How to be the Perfect Bride

Second in an occasional Honeymoon Hotel-inspired series comes this: how to be the bride of everyone else’s dreams.

Everyone loves a bride. Not everyone loves a Bridezilla. But like BO and really sleazy boyfriends, no one tells you until it’s, well, too late. Here are a few hints, garnered from extensive wedding attendance and a year of lurking on wedding forums…

Tell people what shoes they’ll need

I love a formal, morning suit wedding. I also love a relaxed lounge suits and cocktail dress wedding. I particularly loved the fancy dress wedding I was at last weekend because it allowed me to indulge my not so covert longing to dress up as Joan Holloway from Mad Men. But I wasn’t so keen on the wedding that turned out to involve a two-mile hike through a park to reach the reception, or the one that took place in a field only recently vacated by a herd of cows because I’d brought shoes for the church service and the reception. I had no idea about the middle bit. Like so much in life, it all comes down to shoes. If your guests are confident they have the right shoes, everything else will be fine.

But don’t go mad, telling people what to wear

No one wants to feel they’ve been summoned to appear as an extra in someone’s lavishly produced promotional wedding video. ’50s theme fancy dress!’ or ‘black tie’ dress codes are fun, and allow guests to go as far as they feel comfortable with the theme. ‘Everyone has to wear the exact shade of the Pantone paintcard attached’ or ‘Come as characters from Starlight Express, inc rollerskates as we are recreating the finale for the group photo, ‘ is not fun. Especially if your guests have to travel on public transport to get there.

If you want money for a wedding gift, please don’t write a poem asking for it.

Somehow, it just makes it much, much, much worse. The English are only just coming round to the idea of the wedding list, let alone badly-scanning requests to ‘a few pounds into our wishing well please pop’. If you absolutely have to ask for cash for your kitchen extension – and it’s risky, considering this will immediately make the guest think of how much they‘d like a new fridge and how the cost of that stacks up against two nights in the only hotel left in town in mid-July – then just say so. Offer to put commemorative plaques on each individual unit, or have the wedding list at Howdens so guests can pledge a pull-out vegetable drawer or some easy-close components. So what if you have to roll fourteen pan drawers into one basic kitchen carcass kit (lovely) – at least Auntie Barbara can fondly imagine you enjoying the handy fan extractor she ‘bought’ you.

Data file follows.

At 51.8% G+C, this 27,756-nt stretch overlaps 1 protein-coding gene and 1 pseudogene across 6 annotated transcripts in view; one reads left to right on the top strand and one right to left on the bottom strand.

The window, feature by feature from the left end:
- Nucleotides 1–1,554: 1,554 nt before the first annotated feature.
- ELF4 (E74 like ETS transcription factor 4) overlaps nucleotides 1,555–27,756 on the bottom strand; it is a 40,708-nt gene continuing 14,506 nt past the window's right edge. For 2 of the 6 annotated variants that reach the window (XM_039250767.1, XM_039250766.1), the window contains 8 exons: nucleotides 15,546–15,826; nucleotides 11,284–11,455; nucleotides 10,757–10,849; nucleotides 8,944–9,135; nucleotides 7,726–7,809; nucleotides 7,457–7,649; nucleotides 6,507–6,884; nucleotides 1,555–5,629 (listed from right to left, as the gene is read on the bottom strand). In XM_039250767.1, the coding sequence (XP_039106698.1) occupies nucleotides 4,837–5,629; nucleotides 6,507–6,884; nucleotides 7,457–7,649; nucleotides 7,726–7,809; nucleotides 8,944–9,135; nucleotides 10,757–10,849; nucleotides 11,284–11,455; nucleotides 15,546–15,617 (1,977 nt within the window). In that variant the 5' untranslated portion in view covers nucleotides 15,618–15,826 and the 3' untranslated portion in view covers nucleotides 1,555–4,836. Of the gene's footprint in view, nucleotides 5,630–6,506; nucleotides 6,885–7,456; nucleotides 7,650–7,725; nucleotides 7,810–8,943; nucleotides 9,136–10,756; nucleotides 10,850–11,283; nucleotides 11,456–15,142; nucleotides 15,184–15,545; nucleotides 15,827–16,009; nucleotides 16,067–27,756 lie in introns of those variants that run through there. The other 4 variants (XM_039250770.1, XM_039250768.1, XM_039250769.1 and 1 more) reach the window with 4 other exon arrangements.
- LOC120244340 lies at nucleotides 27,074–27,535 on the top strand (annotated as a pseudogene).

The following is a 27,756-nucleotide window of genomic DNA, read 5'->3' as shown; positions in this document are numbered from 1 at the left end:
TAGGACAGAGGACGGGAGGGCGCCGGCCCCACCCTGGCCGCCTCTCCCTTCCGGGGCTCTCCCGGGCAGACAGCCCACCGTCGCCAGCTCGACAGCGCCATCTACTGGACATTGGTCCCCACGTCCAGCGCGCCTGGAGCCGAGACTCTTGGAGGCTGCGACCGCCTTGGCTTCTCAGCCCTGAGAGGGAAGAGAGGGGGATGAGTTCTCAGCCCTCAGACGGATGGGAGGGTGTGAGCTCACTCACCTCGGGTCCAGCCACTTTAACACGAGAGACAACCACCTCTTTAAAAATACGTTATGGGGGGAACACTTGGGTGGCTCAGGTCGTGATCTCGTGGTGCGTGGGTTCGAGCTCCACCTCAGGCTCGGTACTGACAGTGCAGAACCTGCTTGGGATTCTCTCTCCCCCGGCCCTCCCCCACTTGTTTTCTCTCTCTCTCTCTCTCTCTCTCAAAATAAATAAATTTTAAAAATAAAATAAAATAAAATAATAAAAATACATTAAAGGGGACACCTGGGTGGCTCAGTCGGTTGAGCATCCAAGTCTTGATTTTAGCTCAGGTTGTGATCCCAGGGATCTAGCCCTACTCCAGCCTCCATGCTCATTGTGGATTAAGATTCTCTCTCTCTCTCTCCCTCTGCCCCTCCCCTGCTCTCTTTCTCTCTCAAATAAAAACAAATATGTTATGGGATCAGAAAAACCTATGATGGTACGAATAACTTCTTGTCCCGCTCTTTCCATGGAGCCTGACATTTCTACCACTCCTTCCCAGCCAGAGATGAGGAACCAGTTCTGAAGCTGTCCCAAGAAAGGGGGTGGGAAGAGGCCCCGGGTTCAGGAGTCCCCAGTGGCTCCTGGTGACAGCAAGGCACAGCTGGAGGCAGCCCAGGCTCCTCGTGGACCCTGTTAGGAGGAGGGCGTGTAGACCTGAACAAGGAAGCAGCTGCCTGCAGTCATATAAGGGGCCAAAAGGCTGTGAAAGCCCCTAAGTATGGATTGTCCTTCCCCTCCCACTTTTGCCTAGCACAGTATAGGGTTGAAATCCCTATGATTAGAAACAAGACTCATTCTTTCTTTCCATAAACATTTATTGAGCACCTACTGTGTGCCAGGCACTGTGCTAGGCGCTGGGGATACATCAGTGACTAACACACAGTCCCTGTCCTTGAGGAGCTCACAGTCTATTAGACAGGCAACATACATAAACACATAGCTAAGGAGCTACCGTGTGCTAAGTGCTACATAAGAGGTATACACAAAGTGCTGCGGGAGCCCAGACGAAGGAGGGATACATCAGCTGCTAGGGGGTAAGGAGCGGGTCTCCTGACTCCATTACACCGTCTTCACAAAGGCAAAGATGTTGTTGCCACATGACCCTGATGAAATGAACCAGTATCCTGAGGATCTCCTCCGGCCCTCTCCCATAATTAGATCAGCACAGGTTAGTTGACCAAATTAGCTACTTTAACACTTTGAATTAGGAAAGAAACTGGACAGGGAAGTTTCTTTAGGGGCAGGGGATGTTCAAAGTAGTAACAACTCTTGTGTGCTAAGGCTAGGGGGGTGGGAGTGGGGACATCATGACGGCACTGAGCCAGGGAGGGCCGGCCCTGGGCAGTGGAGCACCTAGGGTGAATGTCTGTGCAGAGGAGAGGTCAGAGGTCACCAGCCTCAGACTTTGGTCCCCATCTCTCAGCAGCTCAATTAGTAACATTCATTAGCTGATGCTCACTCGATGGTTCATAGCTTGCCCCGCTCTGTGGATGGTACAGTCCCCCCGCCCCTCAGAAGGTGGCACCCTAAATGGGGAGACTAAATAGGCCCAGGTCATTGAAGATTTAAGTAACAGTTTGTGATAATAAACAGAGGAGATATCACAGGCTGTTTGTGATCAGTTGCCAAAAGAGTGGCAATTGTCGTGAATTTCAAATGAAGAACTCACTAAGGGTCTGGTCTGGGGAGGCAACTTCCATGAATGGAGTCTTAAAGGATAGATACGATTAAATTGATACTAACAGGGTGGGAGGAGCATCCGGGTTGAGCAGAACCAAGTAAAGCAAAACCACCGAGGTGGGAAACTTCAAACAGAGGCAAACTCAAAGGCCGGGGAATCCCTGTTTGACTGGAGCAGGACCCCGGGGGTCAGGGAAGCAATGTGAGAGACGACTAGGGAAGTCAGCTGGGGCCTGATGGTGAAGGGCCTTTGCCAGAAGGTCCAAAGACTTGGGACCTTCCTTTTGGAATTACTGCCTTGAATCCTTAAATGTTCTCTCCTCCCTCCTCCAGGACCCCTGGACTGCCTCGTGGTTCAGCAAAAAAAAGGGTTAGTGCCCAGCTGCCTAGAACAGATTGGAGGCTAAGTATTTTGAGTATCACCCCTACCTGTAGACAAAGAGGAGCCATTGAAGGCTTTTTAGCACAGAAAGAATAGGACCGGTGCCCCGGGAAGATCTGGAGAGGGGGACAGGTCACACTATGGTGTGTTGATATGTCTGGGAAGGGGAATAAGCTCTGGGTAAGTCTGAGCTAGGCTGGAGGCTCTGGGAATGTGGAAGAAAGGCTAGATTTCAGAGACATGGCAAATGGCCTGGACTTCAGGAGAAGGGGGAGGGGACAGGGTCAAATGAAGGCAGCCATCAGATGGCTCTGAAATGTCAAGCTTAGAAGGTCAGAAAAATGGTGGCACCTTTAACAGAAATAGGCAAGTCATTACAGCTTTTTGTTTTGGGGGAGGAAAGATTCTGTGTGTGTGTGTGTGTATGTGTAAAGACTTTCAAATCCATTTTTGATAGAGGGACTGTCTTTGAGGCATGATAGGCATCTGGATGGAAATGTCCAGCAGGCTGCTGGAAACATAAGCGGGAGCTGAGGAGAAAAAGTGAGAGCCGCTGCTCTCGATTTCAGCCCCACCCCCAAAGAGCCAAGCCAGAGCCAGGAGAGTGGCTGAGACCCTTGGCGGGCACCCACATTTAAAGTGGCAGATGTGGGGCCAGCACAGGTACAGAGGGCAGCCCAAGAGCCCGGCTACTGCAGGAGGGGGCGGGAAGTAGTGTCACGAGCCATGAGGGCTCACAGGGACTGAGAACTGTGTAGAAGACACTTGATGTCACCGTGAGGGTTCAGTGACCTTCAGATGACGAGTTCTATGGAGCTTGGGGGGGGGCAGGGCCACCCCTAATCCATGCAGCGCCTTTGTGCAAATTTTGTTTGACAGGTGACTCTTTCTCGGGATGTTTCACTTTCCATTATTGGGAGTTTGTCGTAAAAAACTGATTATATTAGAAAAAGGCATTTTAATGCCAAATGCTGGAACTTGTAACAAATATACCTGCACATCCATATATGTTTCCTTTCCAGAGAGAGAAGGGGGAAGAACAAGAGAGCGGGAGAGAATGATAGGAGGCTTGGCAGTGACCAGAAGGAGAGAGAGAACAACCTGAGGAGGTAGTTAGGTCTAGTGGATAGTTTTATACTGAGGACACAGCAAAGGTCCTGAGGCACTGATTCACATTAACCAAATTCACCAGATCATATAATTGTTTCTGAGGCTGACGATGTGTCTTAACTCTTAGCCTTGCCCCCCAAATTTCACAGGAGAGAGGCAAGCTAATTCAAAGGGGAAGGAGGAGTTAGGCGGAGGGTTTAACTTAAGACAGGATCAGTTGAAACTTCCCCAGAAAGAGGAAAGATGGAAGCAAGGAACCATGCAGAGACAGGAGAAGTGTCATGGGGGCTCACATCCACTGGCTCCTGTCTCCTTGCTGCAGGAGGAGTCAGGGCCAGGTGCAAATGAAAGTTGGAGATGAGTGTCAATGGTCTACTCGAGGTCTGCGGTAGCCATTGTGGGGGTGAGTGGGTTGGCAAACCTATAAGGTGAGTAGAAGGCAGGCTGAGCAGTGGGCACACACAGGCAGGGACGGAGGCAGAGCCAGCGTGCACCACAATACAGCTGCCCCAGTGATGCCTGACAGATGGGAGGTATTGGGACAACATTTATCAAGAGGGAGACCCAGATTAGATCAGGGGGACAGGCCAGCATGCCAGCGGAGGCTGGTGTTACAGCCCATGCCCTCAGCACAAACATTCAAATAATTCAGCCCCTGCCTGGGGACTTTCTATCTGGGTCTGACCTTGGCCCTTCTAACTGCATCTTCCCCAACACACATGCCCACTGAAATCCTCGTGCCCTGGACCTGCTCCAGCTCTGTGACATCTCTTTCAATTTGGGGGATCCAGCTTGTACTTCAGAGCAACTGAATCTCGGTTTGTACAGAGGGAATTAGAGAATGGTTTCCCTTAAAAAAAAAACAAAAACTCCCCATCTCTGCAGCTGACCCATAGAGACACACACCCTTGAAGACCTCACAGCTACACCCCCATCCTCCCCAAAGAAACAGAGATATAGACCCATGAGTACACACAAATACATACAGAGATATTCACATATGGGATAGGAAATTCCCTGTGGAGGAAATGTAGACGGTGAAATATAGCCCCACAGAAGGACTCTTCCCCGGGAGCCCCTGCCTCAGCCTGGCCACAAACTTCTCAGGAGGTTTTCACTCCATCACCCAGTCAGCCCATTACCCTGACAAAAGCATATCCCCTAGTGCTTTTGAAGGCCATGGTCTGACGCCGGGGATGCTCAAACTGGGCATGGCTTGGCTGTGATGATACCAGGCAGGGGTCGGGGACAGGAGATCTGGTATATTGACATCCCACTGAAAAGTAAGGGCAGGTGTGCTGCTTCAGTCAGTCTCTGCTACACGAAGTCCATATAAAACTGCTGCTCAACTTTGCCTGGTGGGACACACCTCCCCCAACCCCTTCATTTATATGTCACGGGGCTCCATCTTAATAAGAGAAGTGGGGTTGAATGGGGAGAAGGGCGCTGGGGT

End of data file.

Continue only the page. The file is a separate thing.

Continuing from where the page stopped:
Apply booze and time Maths to wedding dead zones

I would really love some mathematically-inclined wedding planner to come up with a sliding scale for booze + time / photographs. That period after the ceremony but before food is a dangerous one for wedding atmos. If you don’t circulate enough champagne/beer while you’re having every possible permutation of group photo taken, then your guests mill around gradually losing their joie de vivre and hitting the red on their chit-chat reserves. Circulate too much champagne on empty stomachs (because there’s never time for lunch before a wedding), and you come back from your ‘bride + ushers + dad, no bridesmaids’ shot to find an entirely different party is going on from the one you left ninety minutes earlier. Don’t let your photographer faff about, or else give your guests something to do. A photo booth, or an ice cream van, or a spontaneous tug-o’-war challenge or something. There’s honestly only so much conversation guests can make with your second cousin, especially if they’re regretting their choice of shoe. One of my favourite ever weddings solved this problem by loading the guests into vintage Routemaster buses, with mini bottles of champagne on the seats, and drove them around central London until the bride was all done. Best. Wedding. Ever.